BRUCE GILLETTE, Moderator of the Committee on Peacemaking for the 216th General Assembly of the Presbyterian Church in Wilmington, United States, said since 1948, Presbyterian General Assemblies had repeatedly addressed the Middle East and particularly Israel and Palestine.  The Presbyterian position had consistently been to affirm the right of Israel to exist as a sovereign State within secure, internationally recognized borders, and the right of the Palestinians to self-determination, including the right to establishment of a neighbouring independent, sovereign State, towards the end of establishing a just and durable peace.  The ongoing violence in the Middle East had been a grave concern for the Presbyterian Church, particularly as it had escalated to a historic degree during the past four years, since the recent Intifada was sparked.  Reiterating concern for the deaths of civilians on all sides in that and other conflicts, the Church had condemned terrorism at the 216th General Assembly in 2004.

    Central to violence against innocent civilians, to broad human rights violations, to the dwindling Christian presence, to fear, humiliation, and anger for both peoples was the ongoing illegal occupation of Palestinian territory.  The Presbyterian Church had repeatedly called for an end to the occupation.  The resolution on calling for an end to the construction of a wall by the State of Israel was adopted by the Church’s 216th Assembly.  The work for peace and justice in the Middle East would require more than words and actions, it also needed prayers of all people of faith.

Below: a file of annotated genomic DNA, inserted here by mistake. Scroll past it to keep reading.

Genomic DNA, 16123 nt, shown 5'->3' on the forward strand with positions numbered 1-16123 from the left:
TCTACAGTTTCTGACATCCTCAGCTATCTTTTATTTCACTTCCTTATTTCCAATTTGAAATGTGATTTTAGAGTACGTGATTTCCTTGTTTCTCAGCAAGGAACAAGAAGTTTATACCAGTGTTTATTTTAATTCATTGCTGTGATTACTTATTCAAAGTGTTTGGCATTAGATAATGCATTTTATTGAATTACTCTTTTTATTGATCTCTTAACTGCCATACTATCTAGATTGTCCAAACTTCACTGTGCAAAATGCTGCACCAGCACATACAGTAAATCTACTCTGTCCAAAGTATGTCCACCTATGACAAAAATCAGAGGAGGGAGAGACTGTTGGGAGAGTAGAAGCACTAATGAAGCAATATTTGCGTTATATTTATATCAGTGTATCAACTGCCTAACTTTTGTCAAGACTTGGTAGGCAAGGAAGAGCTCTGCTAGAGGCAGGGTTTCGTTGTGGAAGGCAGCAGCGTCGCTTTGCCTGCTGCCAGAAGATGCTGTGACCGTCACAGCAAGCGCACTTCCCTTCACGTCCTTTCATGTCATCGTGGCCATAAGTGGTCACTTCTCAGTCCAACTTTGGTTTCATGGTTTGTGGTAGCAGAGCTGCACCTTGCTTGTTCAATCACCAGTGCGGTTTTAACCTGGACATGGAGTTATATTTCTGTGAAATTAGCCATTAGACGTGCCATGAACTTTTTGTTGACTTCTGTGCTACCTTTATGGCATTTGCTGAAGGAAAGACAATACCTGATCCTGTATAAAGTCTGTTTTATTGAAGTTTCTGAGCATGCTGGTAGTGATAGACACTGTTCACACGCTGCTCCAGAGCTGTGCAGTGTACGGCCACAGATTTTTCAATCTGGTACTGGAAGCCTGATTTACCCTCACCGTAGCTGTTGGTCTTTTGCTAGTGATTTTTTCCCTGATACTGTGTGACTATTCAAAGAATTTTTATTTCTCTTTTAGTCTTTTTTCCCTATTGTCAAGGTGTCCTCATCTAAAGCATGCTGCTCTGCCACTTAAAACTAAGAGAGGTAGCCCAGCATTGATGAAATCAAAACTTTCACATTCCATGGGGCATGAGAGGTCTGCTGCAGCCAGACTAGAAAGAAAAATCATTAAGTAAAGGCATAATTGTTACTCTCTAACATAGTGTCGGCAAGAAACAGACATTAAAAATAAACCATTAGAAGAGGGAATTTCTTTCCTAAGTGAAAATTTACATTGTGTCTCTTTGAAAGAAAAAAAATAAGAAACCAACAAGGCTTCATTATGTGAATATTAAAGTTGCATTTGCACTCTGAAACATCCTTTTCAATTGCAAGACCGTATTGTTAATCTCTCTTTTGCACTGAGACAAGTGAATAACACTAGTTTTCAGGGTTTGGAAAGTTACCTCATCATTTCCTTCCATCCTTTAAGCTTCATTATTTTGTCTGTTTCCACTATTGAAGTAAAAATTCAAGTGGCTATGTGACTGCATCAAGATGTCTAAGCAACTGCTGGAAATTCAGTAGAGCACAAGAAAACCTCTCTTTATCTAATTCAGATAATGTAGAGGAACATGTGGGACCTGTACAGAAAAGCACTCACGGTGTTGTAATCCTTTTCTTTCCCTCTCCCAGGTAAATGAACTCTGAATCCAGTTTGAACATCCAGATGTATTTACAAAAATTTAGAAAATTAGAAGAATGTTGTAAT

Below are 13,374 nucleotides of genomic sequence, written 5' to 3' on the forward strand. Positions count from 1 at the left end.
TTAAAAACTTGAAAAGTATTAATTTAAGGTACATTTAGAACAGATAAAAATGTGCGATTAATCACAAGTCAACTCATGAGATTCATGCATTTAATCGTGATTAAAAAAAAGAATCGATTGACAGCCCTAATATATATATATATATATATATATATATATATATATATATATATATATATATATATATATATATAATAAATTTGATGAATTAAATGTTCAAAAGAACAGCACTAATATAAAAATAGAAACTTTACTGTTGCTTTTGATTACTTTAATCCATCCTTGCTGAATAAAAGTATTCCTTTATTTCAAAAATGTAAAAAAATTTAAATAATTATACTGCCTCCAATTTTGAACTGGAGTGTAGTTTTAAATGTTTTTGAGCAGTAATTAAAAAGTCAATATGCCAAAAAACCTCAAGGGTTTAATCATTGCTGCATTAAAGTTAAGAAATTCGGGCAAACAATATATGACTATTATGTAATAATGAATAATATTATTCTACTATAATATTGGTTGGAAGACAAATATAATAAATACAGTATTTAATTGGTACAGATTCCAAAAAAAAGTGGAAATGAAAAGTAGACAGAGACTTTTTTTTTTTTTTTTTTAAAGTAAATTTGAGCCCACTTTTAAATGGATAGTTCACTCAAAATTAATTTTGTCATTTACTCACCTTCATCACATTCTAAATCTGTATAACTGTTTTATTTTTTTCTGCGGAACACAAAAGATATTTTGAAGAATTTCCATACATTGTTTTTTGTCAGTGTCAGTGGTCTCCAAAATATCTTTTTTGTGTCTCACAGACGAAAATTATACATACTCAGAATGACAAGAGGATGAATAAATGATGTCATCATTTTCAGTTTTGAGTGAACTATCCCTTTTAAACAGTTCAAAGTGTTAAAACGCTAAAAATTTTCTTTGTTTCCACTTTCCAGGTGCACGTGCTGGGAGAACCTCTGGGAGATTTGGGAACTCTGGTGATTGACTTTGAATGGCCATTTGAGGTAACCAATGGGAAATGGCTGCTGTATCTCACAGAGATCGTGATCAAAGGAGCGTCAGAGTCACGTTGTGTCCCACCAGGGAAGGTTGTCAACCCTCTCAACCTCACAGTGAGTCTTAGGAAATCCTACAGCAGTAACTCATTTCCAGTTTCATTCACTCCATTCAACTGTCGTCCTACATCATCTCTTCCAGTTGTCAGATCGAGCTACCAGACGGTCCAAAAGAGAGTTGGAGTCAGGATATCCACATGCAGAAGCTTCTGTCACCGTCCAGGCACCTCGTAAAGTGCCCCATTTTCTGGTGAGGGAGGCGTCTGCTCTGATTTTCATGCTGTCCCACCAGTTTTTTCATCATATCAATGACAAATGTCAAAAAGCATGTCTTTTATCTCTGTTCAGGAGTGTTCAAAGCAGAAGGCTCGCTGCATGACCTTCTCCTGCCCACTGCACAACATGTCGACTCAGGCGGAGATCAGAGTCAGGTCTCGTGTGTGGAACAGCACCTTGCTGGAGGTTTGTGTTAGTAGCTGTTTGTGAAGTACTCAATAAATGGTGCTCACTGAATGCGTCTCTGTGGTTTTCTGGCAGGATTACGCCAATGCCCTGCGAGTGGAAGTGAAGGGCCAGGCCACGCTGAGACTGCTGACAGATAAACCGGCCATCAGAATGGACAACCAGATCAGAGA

MARK LANCE, Professor of Philosophy at Georgetown University and Member of the Steering Committee of the US Campaign to End the Israeli Occupation, Washington D.C., said that as a result of the continued construction of the apartheid wall, the possibility of a meaningful Palestinian State, indeed of a functional Palestinian society even, was rapidly disappearing. Current negotiations promised no serious discussion of the crucial issues of occupation, focusing merely on how to achieve a "calm" within which the United States and Israel could continue the institutionalization of their respective occupations. It would, indeed, be optimistic even to expect Palestinians to achieve managerial control over their emerging network of Bantustans.  It was more likely that negotiations would break down and return to earlier levels of violence with the familiar results for both Israeli and Palestinian societies.